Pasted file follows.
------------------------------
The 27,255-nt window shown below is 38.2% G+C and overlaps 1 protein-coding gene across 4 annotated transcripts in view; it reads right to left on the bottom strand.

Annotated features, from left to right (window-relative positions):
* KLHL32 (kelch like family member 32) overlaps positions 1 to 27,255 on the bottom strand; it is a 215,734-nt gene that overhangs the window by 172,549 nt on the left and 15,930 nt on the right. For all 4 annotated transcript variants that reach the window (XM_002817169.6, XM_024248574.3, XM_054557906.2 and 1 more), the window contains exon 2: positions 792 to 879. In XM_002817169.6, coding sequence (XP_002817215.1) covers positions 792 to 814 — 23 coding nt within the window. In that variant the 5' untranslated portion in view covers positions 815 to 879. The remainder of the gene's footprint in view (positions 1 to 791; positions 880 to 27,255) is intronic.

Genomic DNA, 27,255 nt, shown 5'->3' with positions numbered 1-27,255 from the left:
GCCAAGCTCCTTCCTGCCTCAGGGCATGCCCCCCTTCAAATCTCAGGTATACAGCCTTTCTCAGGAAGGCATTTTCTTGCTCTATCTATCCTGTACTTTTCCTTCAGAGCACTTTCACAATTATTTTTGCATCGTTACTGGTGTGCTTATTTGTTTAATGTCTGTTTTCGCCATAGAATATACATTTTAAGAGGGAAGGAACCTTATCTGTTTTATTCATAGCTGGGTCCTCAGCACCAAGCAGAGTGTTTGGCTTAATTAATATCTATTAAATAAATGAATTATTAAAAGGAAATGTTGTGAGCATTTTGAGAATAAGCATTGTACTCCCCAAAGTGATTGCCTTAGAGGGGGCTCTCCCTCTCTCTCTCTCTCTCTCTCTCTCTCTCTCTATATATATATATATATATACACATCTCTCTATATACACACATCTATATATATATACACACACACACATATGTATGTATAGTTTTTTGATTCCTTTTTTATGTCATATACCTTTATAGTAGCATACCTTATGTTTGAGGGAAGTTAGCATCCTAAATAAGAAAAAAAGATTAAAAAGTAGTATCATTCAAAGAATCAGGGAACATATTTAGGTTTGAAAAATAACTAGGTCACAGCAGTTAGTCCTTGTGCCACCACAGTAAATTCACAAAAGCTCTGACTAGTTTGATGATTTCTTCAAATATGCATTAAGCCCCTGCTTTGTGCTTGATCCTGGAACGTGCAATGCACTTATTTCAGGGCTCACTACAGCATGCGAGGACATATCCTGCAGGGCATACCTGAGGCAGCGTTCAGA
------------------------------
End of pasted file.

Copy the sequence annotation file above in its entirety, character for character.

The 27,255-nt window shown below is 38.2% G+C and overlaps 1 protein-coding gene across 4 annotated transcripts in view; it reads right to left on the bottom strand.

Annotated features, from left to right (window-relative positions):
* KLHL32 (kelch like family member 32) overlaps positions 1 to 27,255 on the bottom strand; it is a 215,734-nt gene that overhangs the window by 172,549 nt on the left and 15,930 nt on the right. For all 4 annotated transcript variants that reach the window (XM_002817169.6, XM_024248574.3, XM_054557906.2 and 1 more), the window contains exon 2: positions 792 to 879. In XM_002817169.6, coding sequence (XP_002817215.1) covers positions 792 to 814 — 23 coding nt within the window. In that variant the 5' untranslated portion in view covers positions 815 to 879. The remainder of the gene's footprint in view (positions 1 to 791; positions 880 to 27,255) is intronic.

Genomic DNA, 27,255 nt, shown 5'->3' with positions numbered 1-27,255 from the left:
GCCAAGCTCCTTCCTGCCTCAGGGCATGCCCCCCTTCAAATCTCAGGTATACAGCCTTTCTCAGGAAGGCATTTTCTTGCTCTATCTATCCTGTACTTTTCCTTCAGAGCACTTTCACAATTATTTTTGCATCGTTACTGGTGTGCTTATTTGTTTAATGTCTGTTTTCGCCATAGAATATACATTTTAAGAGGGAAGGAACCTTATCTGTTTTATTCATAGCTGGGTCCTCAGCACCAAGCAGAGTGTTTGGCTTAATTAATATCTATTAAATAAATGAATTATTAAAAGGAAATGTTGTGAGCATTTTGAGAATAAGCATTGTACTCCCCAAAGTGATTGCCTTAGAGGGGGCTCTCCCTCTCTCTCTCTCTCTCTCTCTCTCTCTCTCTATATATATATATATATATACACATCTCTCTATATACACACATCTATATATATATACACACACACACATATGTATGTATAGTTTTTTGATTCCTTTTTTATGTCATATACCTTTATAGTAGCATACCTTATGTTTGAGGGAAGTTAGCATCCTAAATAAGAAAAAAAGATTAAAAAGTAGTATCATTCAAAGAATCAGGGAACATATTTAGGTTTGAAAAATAACTAGGTCACAGCAGTTAGTCCTTGTGCCACCACAGTAAATTCACAAAAGCTCTGACTAGTTTGATGATTTCTTCAAATATGCATTAAGCCCCTGCTTTGTGCTTGATCCTGGAACGTGCAATGCACTTATTTCAGGGCTCACTACAGCATGCGAGGACATATCCTGCAGGGCATACCTGAGGCAGCGTTCAGA